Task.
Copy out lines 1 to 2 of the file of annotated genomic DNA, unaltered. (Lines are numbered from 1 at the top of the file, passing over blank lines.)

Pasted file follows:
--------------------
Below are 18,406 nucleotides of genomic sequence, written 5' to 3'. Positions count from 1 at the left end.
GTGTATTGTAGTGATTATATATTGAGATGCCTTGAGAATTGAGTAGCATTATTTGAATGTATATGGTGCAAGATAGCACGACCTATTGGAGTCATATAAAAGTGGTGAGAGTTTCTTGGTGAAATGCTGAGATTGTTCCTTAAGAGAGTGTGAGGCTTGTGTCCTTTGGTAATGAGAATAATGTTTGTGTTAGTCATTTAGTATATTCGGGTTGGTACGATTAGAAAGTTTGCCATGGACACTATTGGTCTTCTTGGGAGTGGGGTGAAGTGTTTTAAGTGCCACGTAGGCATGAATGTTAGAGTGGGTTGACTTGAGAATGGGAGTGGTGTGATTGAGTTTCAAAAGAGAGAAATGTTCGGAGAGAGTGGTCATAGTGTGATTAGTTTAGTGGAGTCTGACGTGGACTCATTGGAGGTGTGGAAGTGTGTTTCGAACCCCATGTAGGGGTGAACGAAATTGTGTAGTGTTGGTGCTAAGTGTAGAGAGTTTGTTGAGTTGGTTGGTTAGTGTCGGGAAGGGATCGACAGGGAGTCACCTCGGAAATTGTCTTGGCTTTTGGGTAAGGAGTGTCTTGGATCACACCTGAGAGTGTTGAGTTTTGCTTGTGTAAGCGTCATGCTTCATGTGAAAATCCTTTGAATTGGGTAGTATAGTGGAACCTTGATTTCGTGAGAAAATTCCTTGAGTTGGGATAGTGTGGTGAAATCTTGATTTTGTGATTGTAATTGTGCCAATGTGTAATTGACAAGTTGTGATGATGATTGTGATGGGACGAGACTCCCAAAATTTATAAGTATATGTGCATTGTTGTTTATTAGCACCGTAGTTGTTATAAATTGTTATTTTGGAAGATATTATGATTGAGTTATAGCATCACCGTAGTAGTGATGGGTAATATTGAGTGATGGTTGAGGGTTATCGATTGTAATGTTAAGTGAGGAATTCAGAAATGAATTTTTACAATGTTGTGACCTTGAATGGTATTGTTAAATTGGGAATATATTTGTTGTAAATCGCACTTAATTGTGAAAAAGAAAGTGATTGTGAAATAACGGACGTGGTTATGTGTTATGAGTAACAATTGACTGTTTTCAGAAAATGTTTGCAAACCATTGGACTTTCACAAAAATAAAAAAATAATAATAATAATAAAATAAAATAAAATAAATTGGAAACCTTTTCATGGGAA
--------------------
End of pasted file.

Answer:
Below are 18,406 nucleotides of genomic sequence, written 5' to 3'. Positions count from 1 at the left end.
GTGTATTGTAGTGATTATATATTGAGATGCCTTGAGAATTGAGTAGCATTATTTGAATGTATATGGTGCAAGATAGCACGACCTATTGGAGTCATATAAAAGTGGTGAGAGTTTCTTGGTGAAATGCTGAGATTGTTCCTTAAGAGAGTGTGAGGCTTGTGTCCTTTGGTAATGAGAATAATGTTTGTGTTAGTCATTTAGTATATTCGGGTTGGTACGATTAGAAAGTTTGCCATGGACACTATTGGTCTTCTTGGGAGTGGGGTGAAGTGTTTTAAGTGCCACGTAGGCATGAATGTTAGAGTGGGTTGACTTGAGAATGGGAGTGGTGTGATTGAGTTTCAAAAGAGAGAAATGTTCGGAGAGAGTGGTCATAGTGTGATTAGTTTAGTGGAGTCTGACGTGGACTCATTGGAGGTGTGGAAGTGTGTTTCGAACCCCATGTAGGGGTGAACGAAATTGTGTAGTGTTGGTGCTAAGTGTAGAGAGTTTGTTGAGTTGGTTGGTTAGTGTCGGGAAGGGATCGACAGGGAGTCACCTCGGAAATTGTCTTGGCTTTTGGGTAAGGAGTGTCTTGGATCACACCTGAGAGTGTTGAGTTTTGCTTGTGTAAGCGTCATGCTTCATGTGAAAATCCTTTGAATTGGGTAGTATAGTGGAACCTTGATTTCGTGAGAAAATTCCTTGAGTTGGGATAGTGTGGTGAAATCTTGATTTTGTGATTGTAATTGTGCCAATGTGTAATTGACAAGTTGTGATGATGATTGTGATGGGACGAGACTCCCAAAATTTATAAGTATATGTGCATTGTTGTTTATTAGCACCGTAGTTGTTATAAATTGTTATTTTGGAAGATATTATGATTGAGTTATAGCATCACCGTAGTAGTGATGGGTAATATTGAGTGATGGTTGAGGGTTATCGATTGTAATGTTAAGTGAGGAATTCAGAAATGAATTTTTACAATGTTGTGACCTTGAATGGTATTGTTAAATTGGGAATATATTTGTTGTAAATCGCACTTAATTGTGAAAAAGAAAGTGATTGTGAAATAACGGACGTGGTTATGTGTTATGAGTAACAATTGACTGTTTTCAGAAAATGTTTGCAAACCATTGGACTTTCACAAAAATAAAAAAATAATAATAATAATAAAATAAAATAAAATAAATTGGAAACCTTTTCATGGGAA